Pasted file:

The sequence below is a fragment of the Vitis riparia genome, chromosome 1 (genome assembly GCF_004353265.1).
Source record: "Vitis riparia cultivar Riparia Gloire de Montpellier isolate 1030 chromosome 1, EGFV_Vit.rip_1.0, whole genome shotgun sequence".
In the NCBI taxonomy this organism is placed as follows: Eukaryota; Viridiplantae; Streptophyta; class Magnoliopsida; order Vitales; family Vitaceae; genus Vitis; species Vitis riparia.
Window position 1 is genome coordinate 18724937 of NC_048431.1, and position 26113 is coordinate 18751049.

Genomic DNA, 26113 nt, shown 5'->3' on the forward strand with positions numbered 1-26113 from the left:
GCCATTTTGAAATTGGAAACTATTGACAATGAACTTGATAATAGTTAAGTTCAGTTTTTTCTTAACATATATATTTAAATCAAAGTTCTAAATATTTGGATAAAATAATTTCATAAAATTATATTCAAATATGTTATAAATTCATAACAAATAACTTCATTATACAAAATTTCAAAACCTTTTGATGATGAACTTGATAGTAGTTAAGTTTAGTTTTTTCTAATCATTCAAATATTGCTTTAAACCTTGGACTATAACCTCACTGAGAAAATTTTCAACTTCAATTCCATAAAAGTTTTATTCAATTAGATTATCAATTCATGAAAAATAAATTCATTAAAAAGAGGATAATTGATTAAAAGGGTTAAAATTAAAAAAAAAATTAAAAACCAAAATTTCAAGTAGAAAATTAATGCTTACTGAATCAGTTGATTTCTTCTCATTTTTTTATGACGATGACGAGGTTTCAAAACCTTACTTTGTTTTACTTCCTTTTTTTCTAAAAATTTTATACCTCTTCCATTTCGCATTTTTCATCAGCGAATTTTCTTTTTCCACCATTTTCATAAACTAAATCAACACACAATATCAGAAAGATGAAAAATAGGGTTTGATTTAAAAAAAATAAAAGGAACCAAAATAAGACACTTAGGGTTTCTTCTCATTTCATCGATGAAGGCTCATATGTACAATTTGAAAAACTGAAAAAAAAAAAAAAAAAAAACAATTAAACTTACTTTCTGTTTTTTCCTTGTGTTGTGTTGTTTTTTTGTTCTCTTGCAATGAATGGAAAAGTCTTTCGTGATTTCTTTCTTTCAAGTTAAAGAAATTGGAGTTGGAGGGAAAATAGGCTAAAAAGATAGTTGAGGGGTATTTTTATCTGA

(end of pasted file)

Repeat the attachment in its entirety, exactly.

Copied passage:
The sequence below is a fragment of the Vitis riparia genome, chromosome 1 (genome assembly GCF_004353265.1).
Source record: "Vitis riparia cultivar Riparia Gloire de Montpellier isolate 1030 chromosome 1, EGFV_Vit.rip_1.0, whole genome shotgun sequence".
In the NCBI taxonomy this organism is placed as follows: Eukaryota; Viridiplantae; Streptophyta; class Magnoliopsida; order Vitales; family Vitaceae; genus Vitis; species Vitis riparia.
Window position 1 is genome coordinate 18724937 of NC_048431.1, and position 26113 is coordinate 18751049.

Genomic DNA, 26113 nt, shown 5'->3' on the forward strand with positions numbered 1-26113 from the left:
GCCATTTTGAAATTGGAAACTATTGACAATGAACTTGATAATAGTTAAGTTCAGTTTTTTCTTAACATATATATTTAAATCAAAGTTCTAAATATTTGGATAAAATAATTTCATAAAATTATATTCAAATATGTTATAAATTCATAACAAATAACTTCATTATACAAAATTTCAAAACCTTTTGATGATGAACTTGATAGTAGTTAAGTTTAGTTTTTTCTAATCATTCAAATATTGCTTTAAACCTTGGACTATAACCTCACTGAGAAAATTTTCAACTTCAATTCCATAAAAGTTTTATTCAATTAGATTATCAATTCATGAAAAATAAATTCATTAAAAAGAGGATAATTGATTAAAAGGGTTAAAATTAAAAAAAAAATTAAAAACCAAAATTTCAAGTAGAAAATTAATGCTTACTGAATCAGTTGATTTCTTCTCATTTTTTTATGACGATGACGAGGTTTCAAAACCTTACTTTGTTTTACTTCCTTTTTTTCTAAAAATTTTATACCTCTTCCATTTCGCATTTTTCATCAGCGAATTTTCTTTTTCCACCATTTTCATAAACTAAATCAACACACAATATCAGAAAGATGAAAAATAGGGTTTGATTTAAAAAAAATAAAAGGAACCAAAATAAGACACTTAGGGTTTCTTCTCATTTCATCGATGAAGGCTCATATGTACAATTTGAAAAACTGAAAAAAAAAAAAAAAAAAAACAATTAAACTTACTTTCTGTTTTTTCCTTGTGTTGTGTTGTTTTTTTGTTCTCTTGCAATGAATGGAAAAGTCTTTCGTGATTTCTTTCTTTCAAGTTAAAGAAATTGGAGTTGGAGGGAAAATAGGCTAAAAAGATAGTTGAGGGGTATTTTTATCTGA